July 9 (Bloomberg) -- Natural gas futures dropped to a six- month low for a third day in New York as meteorologists predicted cooler weather that would limit demand from power plants while a Northeast heat wave fades.
Commodity Weather Group LLC in Bethesda, Maryland, said temperatures may be average or below normal across the eastern two-thirds of the U.S. from July 14 through July 23. An Energy Information Administration report tomorrow may show gas stockpiles rose by 90 billion cubic feet in the seven days ended July 4, above the five-year average gain of 72 billion for the period, according to the median of 16 analyst estimates compiled by Bloomberg.
“The lack of extreme heat is putting pressure on gas prices,” said Tom Saal, senior vice president of energy trading at FCStone Latin American LLC in Miami. “Traders who had been bullish at the end of the winter are losing their resolve after all of these bigger-than-normal storage injections.”
Natural gas for August delivery fell 3.4 cents, or 0.8 percent, to $4.17 per million British thermal units on the New York Mercantile Exchange, the lowest settlement since Jan. 10. Prices are down 1.4 percent this year.
Gas storage injections surpassed five-year average gains for 11 consecutive weeks through June 27, according to the EIA, the Energy Department’s statistical arm. Supplies rose by 100 billion cubic feet or more for eight consecutive weeks, a record in government data going back to 1994.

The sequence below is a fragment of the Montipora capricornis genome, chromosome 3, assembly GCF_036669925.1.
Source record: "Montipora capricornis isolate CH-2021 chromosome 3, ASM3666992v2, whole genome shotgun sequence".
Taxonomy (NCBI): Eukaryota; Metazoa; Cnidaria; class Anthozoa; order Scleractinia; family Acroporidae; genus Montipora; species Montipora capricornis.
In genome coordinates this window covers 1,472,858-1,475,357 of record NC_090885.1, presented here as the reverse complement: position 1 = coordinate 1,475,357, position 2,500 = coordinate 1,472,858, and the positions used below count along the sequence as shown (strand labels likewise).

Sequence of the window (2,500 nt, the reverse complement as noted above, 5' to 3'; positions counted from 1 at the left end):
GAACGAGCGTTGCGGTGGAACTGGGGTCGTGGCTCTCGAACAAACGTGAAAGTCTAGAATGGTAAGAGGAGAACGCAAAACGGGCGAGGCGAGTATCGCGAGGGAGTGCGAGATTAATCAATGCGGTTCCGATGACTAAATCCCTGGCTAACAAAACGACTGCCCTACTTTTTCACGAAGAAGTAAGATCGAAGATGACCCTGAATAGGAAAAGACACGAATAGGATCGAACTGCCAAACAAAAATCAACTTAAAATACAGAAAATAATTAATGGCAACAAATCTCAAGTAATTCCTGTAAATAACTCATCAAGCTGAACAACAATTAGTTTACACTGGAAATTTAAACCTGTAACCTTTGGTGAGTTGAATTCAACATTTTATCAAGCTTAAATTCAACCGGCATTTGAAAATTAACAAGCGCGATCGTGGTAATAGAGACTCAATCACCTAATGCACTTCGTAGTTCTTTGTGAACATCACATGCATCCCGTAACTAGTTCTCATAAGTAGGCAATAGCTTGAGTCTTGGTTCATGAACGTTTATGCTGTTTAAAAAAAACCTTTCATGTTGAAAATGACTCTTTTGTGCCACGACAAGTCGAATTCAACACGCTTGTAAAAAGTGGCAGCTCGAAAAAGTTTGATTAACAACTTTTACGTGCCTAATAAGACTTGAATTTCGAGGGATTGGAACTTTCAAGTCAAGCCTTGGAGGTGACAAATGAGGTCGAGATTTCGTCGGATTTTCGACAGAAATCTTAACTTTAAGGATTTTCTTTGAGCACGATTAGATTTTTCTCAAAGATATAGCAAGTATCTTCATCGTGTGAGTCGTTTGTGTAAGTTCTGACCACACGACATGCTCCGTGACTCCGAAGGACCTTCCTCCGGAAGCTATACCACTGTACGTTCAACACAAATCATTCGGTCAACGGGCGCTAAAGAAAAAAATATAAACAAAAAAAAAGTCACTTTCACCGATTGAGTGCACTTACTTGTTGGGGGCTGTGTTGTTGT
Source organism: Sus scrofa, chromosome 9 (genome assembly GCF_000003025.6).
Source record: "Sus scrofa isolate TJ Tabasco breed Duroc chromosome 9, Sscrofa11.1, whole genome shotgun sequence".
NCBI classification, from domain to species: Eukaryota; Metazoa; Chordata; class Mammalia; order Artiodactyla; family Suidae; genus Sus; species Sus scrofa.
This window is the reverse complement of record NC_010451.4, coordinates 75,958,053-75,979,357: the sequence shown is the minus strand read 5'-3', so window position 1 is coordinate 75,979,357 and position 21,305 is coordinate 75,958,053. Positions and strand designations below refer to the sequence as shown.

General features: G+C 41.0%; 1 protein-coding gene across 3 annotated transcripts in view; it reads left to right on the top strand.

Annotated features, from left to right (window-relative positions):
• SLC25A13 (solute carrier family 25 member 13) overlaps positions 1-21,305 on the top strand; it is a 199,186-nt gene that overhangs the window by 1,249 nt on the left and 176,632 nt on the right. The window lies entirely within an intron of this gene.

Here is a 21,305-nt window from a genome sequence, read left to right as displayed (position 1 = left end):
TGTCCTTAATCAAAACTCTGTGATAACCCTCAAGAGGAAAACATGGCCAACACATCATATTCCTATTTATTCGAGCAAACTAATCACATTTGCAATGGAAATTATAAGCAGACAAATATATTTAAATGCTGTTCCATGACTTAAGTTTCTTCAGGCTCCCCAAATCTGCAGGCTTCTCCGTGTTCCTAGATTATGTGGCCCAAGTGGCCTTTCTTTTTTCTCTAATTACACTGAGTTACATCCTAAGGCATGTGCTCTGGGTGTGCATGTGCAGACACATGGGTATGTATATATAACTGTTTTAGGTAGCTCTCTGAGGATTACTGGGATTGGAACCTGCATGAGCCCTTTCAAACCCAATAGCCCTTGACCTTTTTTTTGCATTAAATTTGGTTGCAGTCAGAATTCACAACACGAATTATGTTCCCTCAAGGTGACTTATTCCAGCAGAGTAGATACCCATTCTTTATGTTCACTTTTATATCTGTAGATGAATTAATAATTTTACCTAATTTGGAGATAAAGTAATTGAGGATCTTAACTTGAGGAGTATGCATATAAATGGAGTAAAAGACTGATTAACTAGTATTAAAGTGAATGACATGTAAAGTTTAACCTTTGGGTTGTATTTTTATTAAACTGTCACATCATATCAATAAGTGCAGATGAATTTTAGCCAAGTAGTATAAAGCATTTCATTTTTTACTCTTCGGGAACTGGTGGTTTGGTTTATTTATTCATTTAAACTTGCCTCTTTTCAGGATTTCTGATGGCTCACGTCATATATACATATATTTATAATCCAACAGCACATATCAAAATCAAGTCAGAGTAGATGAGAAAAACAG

Record production will bring stockpiles to 3.43 trillion cubic feet by the end of October, which would be the least for that time of year since 2008, the EIA said yesterday in its monthly Short-Term Energy Outlook. Marketed gas output may climb 4.1 percent to a record 73.08 billion cubic feet a day.
“The market is becoming more and more confident that the winter inventory situation may not be an issue,” Dominick Chirichella, senior partner at the Energy Management Institute in New York, said in a note to clients today.
Output from the Marcellus shale deposit in the Northeast will rise 1.9 percent in July to 15 billion cubic feet a day from 14.7 billion a month earlier, the agency said June 9 in its Drilling Productivity Report.
The high in New York on July 18 may be 83 degrees Fahrenheit (28 Celsius), 1 less than usual, according to AccuWeather Inc. in State College, Pennsylvania. Cleveland temperatures may reach 75 degrees, 7 below average
Power plants account for 31 percent of gas consumption, according to the EIA.